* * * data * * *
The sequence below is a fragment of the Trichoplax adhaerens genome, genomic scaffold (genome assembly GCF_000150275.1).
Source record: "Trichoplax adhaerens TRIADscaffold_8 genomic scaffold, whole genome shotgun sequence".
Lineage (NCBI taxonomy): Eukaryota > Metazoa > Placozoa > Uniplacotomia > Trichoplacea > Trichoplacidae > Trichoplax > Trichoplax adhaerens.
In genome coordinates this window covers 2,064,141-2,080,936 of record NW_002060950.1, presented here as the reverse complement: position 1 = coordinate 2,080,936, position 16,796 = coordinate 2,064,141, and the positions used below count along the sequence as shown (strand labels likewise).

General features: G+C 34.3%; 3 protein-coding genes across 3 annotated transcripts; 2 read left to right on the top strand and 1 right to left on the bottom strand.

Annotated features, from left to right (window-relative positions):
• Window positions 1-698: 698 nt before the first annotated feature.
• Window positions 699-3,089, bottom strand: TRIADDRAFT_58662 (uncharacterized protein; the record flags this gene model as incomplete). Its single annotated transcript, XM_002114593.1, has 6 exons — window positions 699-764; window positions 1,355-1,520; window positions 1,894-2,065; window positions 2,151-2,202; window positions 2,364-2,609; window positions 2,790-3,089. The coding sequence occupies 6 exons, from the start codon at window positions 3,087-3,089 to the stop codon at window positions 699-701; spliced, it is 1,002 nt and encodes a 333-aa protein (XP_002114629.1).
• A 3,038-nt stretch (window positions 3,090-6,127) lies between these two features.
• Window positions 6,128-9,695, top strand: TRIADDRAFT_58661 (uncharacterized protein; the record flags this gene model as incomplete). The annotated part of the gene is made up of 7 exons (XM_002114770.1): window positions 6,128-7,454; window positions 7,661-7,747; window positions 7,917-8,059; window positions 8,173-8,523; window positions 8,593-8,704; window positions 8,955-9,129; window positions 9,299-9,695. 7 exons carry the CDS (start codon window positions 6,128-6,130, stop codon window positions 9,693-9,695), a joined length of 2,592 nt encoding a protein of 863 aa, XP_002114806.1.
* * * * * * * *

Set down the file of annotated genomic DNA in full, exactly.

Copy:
The sequence below is a fragment of the Trichoplax adhaerens genome, genomic scaffold (genome assembly GCF_000150275.1).
Source record: "Trichoplax adhaerens TRIADscaffold_8 genomic scaffold, whole genome shotgun sequence".
Lineage (NCBI taxonomy): Eukaryota > Metazoa > Placozoa > Uniplacotomia > Trichoplacea > Trichoplacidae > Trichoplax > Trichoplax adhaerens.
In genome coordinates this window covers 2,064,141-2,080,936 of record NW_002060950.1, presented here as the reverse complement: position 1 = coordinate 2,080,936, position 16,796 = coordinate 2,064,141, and the positions used below count along the sequence as shown (strand labels likewise).

General features: G+C 34.3%; 3 protein-coding genes across 3 annotated transcripts; 2 read left to right on the top strand and 1 right to left on the bottom strand.

Annotated features, from left to right (window-relative positions):
• Window positions 1-698: 698 nt before the first annotated feature.
• Window positions 699-3,089, bottom strand: TRIADDRAFT_58662 (uncharacterized protein; the record flags this gene model as incomplete). Its single annotated transcript, XM_002114593.1, has 6 exons — window positions 699-764; window positions 1,355-1,520; window positions 1,894-2,065; window positions 2,151-2,202; window positions 2,364-2,609; window positions 2,790-3,089. The coding sequence occupies 6 exons, from the start codon at window positions 3,087-3,089 to the stop codon at window positions 699-701; spliced, it is 1,002 nt and encodes a 333-aa protein (XP_002114629.1).
• A 3,038-nt stretch (window positions 3,090-6,127) lies between these two features.
• Window positions 6,128-9,695, top strand: TRIADDRAFT_58661 (uncharacterized protein; the record flags this gene model as incomplete). The annotated part of the gene is made up of 7 exons (XM_002114770.1): window positions 6,128-7,454; window positions 7,661-7,747; window positions 7,917-8,059; window positions 8,173-8,523; window positions 8,593-8,704; window positions 8,955-9,129; window positions 9,299-9,695. 7 exons carry the CDS (start codon window positions 6,128-6,130, stop codon window positions 9,693-9,695), a joined length of 2,592 nt encoding a protein of 863 aa, XP_002114806.1.